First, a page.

The lost libreria
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The lost libreria

Thu 02 Apr 2015 12:00 AM

While out and about on our most recent Streetsmart mission, TF director Marco Badiani and I landed in a literary paradise. Most local bibliophiles already have this libreria (via Ginori 53/r) burned in their brains: the mountainous book piles that beg to be perused, the scent of coffee-stained pages and the shelves haphazardly lined with colorful titles. As chain stores of all stripes continue to crop up in central Florence, shops this distinctive are becoming few and far between.




Captivated by the charms of these places, most of us don’t give much thought to the burdens they carry as businesses. Though we may leaf through yellowed pages for hours on end, leaving with actual purchases in tow is rather rare. As we eagerly explored the bookshop, taking photos and comparing Instagram captions, the staff’s comments snapped us back to reality. Listening to talk of the store’s inevitable—if not imminent—closure, I discreetly tucked my iPhone out of sight.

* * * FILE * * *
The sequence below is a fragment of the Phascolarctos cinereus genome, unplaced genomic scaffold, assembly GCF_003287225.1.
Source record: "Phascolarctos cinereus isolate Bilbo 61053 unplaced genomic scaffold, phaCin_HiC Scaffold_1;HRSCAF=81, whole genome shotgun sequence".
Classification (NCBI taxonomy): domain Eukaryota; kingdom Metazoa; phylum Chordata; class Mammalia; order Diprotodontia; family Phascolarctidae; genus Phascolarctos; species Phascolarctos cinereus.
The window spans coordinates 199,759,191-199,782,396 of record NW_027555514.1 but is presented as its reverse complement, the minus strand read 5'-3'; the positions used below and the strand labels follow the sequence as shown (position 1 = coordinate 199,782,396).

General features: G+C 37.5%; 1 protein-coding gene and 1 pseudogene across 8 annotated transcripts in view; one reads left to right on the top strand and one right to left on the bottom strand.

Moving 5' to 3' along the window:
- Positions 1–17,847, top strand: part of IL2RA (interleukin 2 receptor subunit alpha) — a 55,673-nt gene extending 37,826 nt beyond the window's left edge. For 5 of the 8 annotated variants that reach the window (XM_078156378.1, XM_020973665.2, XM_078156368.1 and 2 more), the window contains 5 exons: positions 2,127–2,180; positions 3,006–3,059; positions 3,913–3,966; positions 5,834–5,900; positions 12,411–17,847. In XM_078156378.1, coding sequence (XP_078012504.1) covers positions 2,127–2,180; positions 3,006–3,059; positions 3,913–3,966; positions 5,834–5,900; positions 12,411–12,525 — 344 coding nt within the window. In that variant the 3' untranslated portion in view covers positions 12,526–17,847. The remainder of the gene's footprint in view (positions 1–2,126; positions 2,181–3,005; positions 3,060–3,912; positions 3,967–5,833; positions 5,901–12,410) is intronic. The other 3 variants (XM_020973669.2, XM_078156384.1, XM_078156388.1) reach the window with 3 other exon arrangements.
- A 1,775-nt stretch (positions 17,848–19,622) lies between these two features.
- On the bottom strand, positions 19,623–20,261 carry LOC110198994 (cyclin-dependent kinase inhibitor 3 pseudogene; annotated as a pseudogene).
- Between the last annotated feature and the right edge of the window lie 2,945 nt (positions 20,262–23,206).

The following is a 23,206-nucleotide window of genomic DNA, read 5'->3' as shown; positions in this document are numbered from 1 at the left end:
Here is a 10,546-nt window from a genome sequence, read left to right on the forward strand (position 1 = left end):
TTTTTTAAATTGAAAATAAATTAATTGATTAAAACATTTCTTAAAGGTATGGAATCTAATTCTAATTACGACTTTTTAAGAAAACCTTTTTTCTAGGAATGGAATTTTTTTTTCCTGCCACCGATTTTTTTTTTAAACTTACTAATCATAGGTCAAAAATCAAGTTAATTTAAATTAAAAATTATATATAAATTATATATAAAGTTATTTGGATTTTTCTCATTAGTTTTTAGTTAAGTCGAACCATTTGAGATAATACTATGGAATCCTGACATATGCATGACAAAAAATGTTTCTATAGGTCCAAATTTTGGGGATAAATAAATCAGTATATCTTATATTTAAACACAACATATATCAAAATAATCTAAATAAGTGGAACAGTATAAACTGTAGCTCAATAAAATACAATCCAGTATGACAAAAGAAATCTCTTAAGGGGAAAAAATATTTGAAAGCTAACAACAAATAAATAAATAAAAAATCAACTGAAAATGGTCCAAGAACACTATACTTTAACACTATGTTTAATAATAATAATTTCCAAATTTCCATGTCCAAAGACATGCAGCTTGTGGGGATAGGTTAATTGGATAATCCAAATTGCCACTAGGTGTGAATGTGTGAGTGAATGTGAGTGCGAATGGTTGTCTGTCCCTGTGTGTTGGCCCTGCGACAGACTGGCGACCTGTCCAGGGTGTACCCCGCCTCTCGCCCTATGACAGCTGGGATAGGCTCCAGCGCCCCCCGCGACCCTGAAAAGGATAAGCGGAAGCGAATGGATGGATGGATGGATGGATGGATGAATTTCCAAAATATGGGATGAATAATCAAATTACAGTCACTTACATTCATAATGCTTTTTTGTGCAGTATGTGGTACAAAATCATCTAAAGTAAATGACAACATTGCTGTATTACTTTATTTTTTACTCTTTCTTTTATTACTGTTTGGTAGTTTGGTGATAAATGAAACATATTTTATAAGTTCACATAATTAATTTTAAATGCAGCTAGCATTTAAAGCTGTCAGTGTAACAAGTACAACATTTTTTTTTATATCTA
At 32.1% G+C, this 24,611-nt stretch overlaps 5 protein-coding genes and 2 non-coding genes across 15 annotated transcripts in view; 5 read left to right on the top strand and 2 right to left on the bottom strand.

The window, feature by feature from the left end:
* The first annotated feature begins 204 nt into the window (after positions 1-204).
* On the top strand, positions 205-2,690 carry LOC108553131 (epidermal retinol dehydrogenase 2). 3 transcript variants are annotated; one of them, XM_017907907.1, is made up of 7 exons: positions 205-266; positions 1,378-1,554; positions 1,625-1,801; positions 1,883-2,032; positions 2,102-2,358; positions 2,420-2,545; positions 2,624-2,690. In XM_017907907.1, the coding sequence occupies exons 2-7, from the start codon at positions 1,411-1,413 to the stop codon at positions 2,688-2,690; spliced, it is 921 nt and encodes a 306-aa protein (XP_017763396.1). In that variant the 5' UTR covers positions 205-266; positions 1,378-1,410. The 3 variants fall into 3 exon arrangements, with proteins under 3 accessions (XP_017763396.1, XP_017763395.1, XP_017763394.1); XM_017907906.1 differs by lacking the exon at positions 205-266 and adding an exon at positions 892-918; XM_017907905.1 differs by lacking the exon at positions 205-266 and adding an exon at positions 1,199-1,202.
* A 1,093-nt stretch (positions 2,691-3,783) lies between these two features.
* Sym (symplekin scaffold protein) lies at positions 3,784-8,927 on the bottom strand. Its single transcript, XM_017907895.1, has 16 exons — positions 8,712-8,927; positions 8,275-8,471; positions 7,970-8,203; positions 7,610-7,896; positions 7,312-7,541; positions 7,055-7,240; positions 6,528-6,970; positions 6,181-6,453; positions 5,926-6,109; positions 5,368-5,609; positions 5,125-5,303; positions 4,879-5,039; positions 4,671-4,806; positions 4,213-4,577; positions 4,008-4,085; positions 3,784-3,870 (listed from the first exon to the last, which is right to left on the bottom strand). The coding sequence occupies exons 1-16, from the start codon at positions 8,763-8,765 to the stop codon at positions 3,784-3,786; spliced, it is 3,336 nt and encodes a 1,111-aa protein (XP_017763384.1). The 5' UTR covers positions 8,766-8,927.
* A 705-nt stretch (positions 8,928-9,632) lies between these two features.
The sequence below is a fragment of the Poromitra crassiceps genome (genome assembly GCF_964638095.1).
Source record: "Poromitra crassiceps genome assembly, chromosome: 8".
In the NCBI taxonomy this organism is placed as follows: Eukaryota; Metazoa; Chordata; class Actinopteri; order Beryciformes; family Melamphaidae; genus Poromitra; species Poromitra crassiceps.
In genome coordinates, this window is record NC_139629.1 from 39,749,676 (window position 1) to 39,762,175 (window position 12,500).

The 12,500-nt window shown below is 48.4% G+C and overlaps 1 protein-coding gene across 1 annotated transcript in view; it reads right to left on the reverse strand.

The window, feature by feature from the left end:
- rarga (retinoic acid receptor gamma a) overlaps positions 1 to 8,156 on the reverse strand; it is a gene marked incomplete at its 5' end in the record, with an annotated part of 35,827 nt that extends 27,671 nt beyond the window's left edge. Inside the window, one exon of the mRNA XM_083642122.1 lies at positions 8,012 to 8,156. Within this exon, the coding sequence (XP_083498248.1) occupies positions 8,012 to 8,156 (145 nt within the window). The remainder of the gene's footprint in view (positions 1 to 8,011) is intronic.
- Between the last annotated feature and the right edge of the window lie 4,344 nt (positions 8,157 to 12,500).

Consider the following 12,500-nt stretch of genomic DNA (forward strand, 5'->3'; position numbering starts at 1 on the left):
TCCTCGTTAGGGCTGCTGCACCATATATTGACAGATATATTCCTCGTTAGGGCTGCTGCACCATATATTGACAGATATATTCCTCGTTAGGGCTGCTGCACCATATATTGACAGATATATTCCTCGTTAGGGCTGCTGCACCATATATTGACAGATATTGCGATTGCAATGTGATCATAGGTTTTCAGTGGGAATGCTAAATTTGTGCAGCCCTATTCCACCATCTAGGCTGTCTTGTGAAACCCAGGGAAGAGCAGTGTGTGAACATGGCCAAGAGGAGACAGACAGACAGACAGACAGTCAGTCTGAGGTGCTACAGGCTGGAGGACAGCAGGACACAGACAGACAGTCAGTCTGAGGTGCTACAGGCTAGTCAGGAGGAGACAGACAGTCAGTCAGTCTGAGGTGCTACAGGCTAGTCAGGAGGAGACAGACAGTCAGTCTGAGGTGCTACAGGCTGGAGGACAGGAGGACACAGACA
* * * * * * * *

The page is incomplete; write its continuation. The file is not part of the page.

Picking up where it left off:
Shortly thereafter, as we wove our way through the stacks, a shout from the street demanded our attention: ‘Guys! You have to see this!’ Turning, we faced a visibly awestruck young man who cried out dramatically, ‘Everything in this country is beautiful!’ Amused and curious, Marco asked where he was from. Canada, he replied, ‘where nothing like this exists anymore.’lib2

We watched him gleefully browse through a particularly dusty pile, commenting that he wished he could read the Italian text. Snapping a photo, he gave the shop a final once-over and followed his friends back out into the street. From up on a ladder, the man restocking the shelves shrugged. He is used to this by now.


This well-intentioned visitor is hardly to blame for the store’s struggles; our giddiness when we stumble upon such treasures is nothing to feel guilty about. But if we aren’t offering concrete support to these places—by putting our money where our mouth is—we can’t continue to act surprised when we see yet another Florentine mom-and-pop shop shut down. Historic bookshops, artisan botteghe and unique boutiques are the cornerstones of Florence’s character, so let’s take our support beyond window shopping and social media sharing. Stop by the bookshop and stock up on some springtime reads. It’s good for you—and for Florence.lib3









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